element of the vehicle’s design. Take the electric motor – which is exactly as powerful as it needs to
be to deliver satisfactory performance and range. Increasing this would also have meant increasing
The obsession with weight and efficiency has even influenced the wheels. These forged aluminium 19-
inch (approx. 48cm) items are lighter than they would be in steel, and unusually narrow. This helps
achieve a good ‘contact patch’ between the tyre and the road surface while enabling them to cut
smoothly through the air.
8.Will the i3 still be fun to drive like a proper BMW?
Following in long BMW tradition, the i3 is rear-wheel drive – although in this case the electric motor is
also mounted over the back axle, instead of under the bonnet. Carefully positioning the batteries
under the floor also gives the i3 a very low centre of gravity, which should aid stability when cornering.
The steering is also very direct, with just 2.5 turns lock-to-lock, and a turning circle of just 9.86m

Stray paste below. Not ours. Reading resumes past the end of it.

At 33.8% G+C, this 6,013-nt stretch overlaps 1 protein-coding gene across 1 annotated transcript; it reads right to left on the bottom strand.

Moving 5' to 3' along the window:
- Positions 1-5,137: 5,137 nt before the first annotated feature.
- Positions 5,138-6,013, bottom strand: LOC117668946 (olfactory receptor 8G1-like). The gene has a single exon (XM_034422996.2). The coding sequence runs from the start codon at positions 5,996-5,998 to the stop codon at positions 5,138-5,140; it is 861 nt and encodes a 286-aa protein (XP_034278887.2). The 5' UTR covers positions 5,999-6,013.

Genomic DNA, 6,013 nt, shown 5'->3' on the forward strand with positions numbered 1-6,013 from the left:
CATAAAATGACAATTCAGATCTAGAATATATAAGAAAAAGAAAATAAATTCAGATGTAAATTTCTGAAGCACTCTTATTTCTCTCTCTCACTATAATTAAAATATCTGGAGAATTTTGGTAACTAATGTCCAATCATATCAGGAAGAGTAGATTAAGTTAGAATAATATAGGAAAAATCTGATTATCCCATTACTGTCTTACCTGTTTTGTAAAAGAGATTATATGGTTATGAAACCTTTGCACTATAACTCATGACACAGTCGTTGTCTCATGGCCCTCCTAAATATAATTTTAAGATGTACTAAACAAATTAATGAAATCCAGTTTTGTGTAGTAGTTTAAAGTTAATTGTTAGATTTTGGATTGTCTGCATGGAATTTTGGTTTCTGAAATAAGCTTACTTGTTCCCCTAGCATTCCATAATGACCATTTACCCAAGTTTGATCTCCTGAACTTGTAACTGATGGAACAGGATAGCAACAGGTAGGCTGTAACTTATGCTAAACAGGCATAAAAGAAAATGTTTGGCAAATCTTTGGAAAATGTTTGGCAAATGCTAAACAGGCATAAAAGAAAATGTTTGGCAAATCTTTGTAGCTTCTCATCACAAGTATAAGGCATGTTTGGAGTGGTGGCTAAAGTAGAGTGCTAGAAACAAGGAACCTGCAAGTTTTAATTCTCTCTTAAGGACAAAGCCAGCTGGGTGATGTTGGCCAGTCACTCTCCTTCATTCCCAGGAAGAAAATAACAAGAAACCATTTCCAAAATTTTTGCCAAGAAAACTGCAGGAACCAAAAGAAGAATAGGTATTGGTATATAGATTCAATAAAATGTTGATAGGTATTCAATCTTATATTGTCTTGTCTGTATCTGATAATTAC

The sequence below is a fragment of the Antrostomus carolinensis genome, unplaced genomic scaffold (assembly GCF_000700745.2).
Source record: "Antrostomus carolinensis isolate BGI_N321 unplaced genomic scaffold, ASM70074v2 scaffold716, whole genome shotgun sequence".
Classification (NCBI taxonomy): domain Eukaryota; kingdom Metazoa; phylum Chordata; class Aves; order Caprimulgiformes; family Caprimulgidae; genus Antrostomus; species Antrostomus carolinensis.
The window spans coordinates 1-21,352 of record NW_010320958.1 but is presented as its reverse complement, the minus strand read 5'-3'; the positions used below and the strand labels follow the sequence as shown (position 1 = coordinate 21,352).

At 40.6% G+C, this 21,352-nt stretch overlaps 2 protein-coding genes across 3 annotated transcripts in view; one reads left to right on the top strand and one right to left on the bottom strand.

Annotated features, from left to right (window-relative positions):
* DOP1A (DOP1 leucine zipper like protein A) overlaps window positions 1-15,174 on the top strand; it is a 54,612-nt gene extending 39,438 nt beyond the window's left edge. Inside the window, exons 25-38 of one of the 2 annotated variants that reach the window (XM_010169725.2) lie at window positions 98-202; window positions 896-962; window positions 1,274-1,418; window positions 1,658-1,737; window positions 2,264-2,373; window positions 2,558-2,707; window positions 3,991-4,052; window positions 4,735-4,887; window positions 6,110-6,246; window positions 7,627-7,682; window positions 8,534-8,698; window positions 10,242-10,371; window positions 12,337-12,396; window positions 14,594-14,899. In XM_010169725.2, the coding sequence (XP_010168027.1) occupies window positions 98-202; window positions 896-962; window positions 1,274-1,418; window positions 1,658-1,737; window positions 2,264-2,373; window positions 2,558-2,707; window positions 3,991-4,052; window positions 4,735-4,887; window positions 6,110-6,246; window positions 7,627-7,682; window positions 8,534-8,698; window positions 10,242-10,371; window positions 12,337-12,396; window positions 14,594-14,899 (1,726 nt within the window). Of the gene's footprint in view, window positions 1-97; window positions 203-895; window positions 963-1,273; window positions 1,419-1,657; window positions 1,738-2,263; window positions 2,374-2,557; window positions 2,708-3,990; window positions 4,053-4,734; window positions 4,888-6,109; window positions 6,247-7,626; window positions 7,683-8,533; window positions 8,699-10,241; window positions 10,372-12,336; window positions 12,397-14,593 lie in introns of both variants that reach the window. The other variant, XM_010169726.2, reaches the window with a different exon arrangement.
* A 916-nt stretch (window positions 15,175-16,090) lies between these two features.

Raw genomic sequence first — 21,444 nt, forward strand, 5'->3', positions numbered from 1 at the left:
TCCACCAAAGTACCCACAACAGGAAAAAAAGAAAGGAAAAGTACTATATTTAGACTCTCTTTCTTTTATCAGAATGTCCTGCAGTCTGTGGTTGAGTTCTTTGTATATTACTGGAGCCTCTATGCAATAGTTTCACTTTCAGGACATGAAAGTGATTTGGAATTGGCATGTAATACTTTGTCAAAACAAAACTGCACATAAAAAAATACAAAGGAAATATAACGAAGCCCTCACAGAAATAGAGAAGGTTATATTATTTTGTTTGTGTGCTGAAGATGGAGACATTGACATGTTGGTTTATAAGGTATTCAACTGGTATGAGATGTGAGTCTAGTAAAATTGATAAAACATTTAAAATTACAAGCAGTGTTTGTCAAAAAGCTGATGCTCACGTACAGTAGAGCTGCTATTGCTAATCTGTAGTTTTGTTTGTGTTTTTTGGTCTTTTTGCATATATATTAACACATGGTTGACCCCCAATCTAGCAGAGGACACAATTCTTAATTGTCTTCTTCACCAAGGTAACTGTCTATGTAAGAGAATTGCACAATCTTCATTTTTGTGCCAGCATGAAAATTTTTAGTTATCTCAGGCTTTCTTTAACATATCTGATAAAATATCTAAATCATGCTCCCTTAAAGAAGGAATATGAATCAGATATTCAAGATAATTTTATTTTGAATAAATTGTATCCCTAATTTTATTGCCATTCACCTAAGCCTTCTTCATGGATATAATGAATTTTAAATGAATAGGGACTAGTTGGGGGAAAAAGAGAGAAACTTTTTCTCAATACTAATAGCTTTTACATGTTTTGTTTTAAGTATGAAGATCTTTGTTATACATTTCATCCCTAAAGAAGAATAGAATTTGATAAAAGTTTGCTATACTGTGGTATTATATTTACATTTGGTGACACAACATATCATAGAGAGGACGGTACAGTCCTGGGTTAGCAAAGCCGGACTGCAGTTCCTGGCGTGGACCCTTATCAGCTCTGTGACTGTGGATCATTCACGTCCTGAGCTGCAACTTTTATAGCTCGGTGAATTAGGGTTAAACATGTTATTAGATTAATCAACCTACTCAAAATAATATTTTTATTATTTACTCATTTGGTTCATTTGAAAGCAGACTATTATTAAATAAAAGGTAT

(tighter than a Ford Fiesta). With a relatively long wheelbase for its size (2.57m) and a very stiff
structure, BMW is promising “agility is the defining characteristic of the driving experience”. Good
9.What is one-pedal driving in the BMW i3?
Having said that, the i3 will have some unique aspects to its driving experience – not least of which is
the prospect of ‘one-pedal’ driving. While both an accelerator and a brake pedal are fitted (being an
electric vehicle there is no clutch or conventional gearbox), BMW reckons you can get by without the
brake 75% of the time.
This is because whenever you lift off the accelerator, the electric motor goes into a regenerative
mode that recoups energy otherwise lost when slowing the car and uses it to recharge the batteries.
The effect is so pronounced that a little bit of foresight and planning ahead will mean you hardly need
to use the brakes at all.
10.What are the BMW i3’s Life and Drive modules?
When reading about the BMW i3 you’ll find reference to the Life and Drive modules. This is to do with